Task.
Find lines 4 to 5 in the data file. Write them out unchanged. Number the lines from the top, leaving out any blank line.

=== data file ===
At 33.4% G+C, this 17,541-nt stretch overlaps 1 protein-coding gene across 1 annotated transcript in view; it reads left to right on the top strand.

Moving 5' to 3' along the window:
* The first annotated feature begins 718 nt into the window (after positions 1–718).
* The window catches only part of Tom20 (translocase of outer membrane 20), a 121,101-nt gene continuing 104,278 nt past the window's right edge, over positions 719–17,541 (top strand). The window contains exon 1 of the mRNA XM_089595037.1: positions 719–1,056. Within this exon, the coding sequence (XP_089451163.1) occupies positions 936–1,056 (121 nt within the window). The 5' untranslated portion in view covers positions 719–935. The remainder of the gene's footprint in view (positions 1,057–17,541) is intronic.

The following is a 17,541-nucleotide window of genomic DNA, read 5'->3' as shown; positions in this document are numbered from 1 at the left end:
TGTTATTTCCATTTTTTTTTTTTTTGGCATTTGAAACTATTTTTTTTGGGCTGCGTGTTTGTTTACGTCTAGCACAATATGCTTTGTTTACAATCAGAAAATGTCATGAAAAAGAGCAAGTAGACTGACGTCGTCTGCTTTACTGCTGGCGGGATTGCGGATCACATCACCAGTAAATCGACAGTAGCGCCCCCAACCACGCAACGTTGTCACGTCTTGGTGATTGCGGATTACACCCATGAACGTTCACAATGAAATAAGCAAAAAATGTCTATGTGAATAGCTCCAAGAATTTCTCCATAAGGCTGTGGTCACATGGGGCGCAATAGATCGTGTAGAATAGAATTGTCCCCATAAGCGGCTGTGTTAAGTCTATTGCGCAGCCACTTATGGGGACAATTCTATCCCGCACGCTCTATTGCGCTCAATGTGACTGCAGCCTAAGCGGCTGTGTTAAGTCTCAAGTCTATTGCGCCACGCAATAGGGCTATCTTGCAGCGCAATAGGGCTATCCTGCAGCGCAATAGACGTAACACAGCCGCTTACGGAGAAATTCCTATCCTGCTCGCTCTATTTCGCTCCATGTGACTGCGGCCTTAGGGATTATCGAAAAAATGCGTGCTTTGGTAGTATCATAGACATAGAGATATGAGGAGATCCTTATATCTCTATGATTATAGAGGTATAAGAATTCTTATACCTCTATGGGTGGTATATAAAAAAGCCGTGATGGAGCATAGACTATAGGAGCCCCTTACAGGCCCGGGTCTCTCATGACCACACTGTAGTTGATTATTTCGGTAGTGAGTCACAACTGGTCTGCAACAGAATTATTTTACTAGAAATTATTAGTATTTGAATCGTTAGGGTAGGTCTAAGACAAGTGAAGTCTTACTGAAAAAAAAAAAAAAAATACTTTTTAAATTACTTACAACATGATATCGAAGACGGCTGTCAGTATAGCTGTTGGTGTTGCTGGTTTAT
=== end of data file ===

* The window catches only part of Tom20 (translocase of outer membrane 20), a 121,101-nt gene continuing 104,278 nt past the window's right edge, over positions 719–17,541 (top strand). The window contains exon 1 of the mRNA XM_089595037.1: positions 719–1,056. Within this exon, the coding sequence (XP_089451163.1) occupies positions 936–1,056 (121 nt within the window). The 5' untranslated portion in view covers positions 719–935. The remainder of the gene's footprint in view (positions 1,057–17,541) is intronic.

The following is a 17,541-nucleotide window of genomic DNA, read 5'->3' as shown; positions in this document are numbered from 1 at the left end: